Constantius II

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Constantius II,

317–61, Roman emperor, son of Constantine IConstantine I
or Constantine the Great
, 288?–337, Roman emperor, b. Naissus (present-day Niš, Serbia). He was the son of Constantius I and Helena and was named in full Flavius Valerius Constantinus.
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. When the empire was divided (337) at the death of Constantine, Constantius II was given rule over Asia Minor, Syria, and Egypt, while his brothers, Constans IConstans I
, b. 320 or 323, d. 350, Roman emperor, youngest son of Constantine I. At his father's death in 337 he received Italy and Africa as well as Pannonia and Dacia, while his brothers, Constantine II and Constantius II, received other portions of the empire.
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 and Constantine IIConstantine II,
316–40, Roman emperor, son of Constantine I. When the empire was divided at the death (337) of Constantine I, among the brothers Constantius II, Constans I, and Constantine II, Constantine II received Britain, Gaul, and Spain.
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, received other portions. He gained prestige by fighting successfully against the Persians. When in 350 the murder of Constans I threw the West into disorder, Constantius II defeated the usurping Magnentius, a German who had been a commander under Constans I, and became sole emperor. He delegated much power to his cousin Julian (Julian the ApostateJulian the Apostate
(Flavius Claudius Julianus), 331?–363, Roman emperor (361–63), nephew of Constantine I; successor of Constantius II. He was given an education that combined Christian and Neoplatonic ideas. He and his half-brother Gallus were sent (c.
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) in Gaul. When a new dispute erupted with the Persians, Constantius ordered Julian to the East, but Julian's men revolted and proclaimed (360) Julian emperor in the West. Constantius died in the Persian campaign in Cilicia, naming Julian as his successor. A confirmed Arian, Constantius vigorously repressed paganism and was involved in a struggle with St. AthanasiusAthanasius, Saint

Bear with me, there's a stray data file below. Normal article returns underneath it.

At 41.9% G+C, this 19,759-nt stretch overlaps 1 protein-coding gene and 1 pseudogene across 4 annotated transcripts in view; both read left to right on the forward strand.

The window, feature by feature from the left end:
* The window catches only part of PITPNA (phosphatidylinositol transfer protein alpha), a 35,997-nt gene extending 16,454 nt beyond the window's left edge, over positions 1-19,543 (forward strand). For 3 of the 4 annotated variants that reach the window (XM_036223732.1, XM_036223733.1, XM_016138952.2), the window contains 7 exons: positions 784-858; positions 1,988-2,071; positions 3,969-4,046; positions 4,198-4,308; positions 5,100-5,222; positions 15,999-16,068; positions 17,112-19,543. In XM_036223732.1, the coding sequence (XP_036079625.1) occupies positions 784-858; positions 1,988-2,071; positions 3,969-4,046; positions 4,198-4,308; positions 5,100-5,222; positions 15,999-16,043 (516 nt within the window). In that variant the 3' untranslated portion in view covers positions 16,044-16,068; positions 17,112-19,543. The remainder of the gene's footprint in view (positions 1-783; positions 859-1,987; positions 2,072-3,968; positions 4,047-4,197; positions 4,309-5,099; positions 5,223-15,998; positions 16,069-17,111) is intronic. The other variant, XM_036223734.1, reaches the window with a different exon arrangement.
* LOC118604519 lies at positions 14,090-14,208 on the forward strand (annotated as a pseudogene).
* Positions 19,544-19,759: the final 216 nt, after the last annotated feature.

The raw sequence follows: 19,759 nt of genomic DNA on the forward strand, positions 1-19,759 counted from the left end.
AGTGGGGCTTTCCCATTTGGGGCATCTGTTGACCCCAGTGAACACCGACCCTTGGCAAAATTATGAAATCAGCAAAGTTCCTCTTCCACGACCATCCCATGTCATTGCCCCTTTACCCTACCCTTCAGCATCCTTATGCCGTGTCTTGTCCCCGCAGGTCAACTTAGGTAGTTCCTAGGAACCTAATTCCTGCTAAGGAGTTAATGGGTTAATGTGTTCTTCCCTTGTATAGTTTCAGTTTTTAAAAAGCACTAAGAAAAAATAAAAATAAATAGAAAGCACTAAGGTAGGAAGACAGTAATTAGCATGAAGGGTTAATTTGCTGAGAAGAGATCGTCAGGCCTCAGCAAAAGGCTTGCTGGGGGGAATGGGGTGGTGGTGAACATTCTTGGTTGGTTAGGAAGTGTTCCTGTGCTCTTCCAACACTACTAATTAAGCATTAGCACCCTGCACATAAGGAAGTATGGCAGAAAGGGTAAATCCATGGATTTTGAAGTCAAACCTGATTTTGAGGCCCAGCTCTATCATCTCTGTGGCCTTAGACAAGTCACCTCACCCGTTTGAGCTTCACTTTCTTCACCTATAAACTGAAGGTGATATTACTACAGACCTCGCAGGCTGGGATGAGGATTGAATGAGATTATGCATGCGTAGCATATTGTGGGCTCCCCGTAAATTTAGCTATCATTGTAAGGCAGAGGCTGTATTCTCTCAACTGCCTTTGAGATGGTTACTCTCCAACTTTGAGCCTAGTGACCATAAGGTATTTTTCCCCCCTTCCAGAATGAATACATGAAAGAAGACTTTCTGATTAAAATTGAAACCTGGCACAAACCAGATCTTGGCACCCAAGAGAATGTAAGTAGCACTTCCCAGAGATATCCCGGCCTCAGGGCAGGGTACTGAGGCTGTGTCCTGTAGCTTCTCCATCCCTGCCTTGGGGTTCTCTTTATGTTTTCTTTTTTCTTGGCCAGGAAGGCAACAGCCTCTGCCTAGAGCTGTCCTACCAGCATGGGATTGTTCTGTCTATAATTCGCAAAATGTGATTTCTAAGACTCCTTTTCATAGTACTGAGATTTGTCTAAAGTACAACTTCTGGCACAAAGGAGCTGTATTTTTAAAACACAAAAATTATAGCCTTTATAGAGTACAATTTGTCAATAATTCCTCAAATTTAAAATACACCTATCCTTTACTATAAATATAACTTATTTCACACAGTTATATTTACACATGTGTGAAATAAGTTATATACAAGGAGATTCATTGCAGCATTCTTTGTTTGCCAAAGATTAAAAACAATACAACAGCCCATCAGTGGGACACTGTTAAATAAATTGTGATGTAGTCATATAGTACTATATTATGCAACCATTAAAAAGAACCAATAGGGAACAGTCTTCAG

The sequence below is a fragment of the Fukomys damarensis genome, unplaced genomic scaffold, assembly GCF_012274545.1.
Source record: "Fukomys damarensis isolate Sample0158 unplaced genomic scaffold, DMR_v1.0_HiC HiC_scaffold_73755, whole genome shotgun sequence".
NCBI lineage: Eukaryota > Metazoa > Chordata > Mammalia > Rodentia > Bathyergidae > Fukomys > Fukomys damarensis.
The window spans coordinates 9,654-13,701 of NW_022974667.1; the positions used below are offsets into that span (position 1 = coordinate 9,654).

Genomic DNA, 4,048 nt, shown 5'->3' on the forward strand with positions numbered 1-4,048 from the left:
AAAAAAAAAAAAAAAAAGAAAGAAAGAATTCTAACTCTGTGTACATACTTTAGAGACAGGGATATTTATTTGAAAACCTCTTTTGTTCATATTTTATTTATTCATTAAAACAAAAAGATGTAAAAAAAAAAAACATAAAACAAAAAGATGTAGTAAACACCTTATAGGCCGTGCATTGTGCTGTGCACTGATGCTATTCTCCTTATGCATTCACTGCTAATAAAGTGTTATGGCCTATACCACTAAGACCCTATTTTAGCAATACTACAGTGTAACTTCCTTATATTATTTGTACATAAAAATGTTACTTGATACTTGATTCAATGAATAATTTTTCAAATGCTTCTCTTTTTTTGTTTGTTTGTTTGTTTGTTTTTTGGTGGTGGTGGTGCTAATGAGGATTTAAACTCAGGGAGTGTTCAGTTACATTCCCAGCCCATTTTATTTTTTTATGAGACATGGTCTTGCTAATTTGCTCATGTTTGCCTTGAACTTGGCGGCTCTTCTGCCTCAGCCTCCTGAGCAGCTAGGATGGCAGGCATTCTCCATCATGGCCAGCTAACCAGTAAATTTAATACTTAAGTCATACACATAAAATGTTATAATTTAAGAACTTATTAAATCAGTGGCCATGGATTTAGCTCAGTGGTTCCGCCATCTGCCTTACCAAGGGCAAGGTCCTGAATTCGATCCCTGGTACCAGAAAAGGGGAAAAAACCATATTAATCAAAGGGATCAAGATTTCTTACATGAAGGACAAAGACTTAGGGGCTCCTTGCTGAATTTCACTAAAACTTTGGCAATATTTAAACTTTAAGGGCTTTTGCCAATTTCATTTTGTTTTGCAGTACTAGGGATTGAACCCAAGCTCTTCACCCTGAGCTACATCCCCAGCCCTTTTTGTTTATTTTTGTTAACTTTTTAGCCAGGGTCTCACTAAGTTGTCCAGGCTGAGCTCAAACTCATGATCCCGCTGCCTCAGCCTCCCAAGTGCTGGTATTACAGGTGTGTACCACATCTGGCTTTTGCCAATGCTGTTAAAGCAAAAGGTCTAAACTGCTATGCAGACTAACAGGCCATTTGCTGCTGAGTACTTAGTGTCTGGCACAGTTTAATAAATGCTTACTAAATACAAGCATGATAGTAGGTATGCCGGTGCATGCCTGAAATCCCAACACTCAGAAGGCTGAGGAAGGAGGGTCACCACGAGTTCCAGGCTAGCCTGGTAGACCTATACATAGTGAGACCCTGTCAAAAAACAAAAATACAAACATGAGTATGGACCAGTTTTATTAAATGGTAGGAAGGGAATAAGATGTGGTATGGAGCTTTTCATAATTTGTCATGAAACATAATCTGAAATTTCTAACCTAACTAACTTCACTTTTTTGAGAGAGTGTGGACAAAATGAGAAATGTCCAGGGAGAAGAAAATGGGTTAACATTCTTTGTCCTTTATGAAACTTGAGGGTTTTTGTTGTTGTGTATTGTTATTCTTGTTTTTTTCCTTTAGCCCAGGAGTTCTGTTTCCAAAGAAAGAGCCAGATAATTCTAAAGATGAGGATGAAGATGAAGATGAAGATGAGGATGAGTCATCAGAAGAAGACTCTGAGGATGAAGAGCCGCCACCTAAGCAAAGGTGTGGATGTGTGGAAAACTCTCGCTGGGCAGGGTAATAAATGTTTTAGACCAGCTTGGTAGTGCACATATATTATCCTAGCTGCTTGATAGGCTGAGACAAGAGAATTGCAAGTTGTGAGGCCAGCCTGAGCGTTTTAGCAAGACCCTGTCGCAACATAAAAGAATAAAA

, c.297–373, patriarch of Alexandria (328–73), Doctor of the Church, great champion of orthodoxy during the Arian crisis of the 4th cent. (see Arianism).
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References in periodicals archive ?
The group includes coins dating to the reign of Emperor Constans or Constantius II (AD 348-50) and Emperors Magnentius and Decentius (AD 350-53).
Among their topics are an emperor for all seasons: Maximian and the transformation of his political representation, Constantine's son Crispus and his image in contemporary panegyrical accounts, the Constantinians' return to the West: Julian's depiction of Constantius II in Oration 1, Valentinian as portrayed by Ammianus: a kaleidoscopic image, and Claudian Stilicho at the urbs: Roman legitimacy for the half-barbarian regent.
This work was first dated to the reign of Constantius II by the famous English scholar and philanthropist, Thomas Tyrwhitt in 1781.
(21) There are strong similarities between Heliodorus' Syene and the narrative of the siege of Nisibis found in Julian's two panegyrics to his senior emperor, Constantius II, composed in the mid to late 350s.
In the year 351 Emperor Constantius II won a victory over his rivals and this was favourable to the anti-Nicene party.
40-41 e ID., The Church in the Reign of Constantius II (337-361).
Julian's predecessor, Constantius II, emperor from 337 to 361 CE, was the bloodiest of them.
The reign of Constantius II (337-361 C.E.) witnessed the confluence of religious concern and political compulsion in the exiling of several high-profile bishops.
In AD 357 his son and successor, the Emperor Constantius II, was able to arrange its transportation to Rome by using a specially built ship.
under the rule of Constantius II, son of Constantine I.
Being exiled to the East (356) by the Arian emperor Constantius II allowed him to acquire full details of the Council of Nicaea (325) and current Greek theology, writing the first three (of twelve) books of his masterpiece, On The Trinity, and so impressively defending orthodoxy at the Council of Seleucia (359) that Constantius, fearing his influence, recalled him in 360.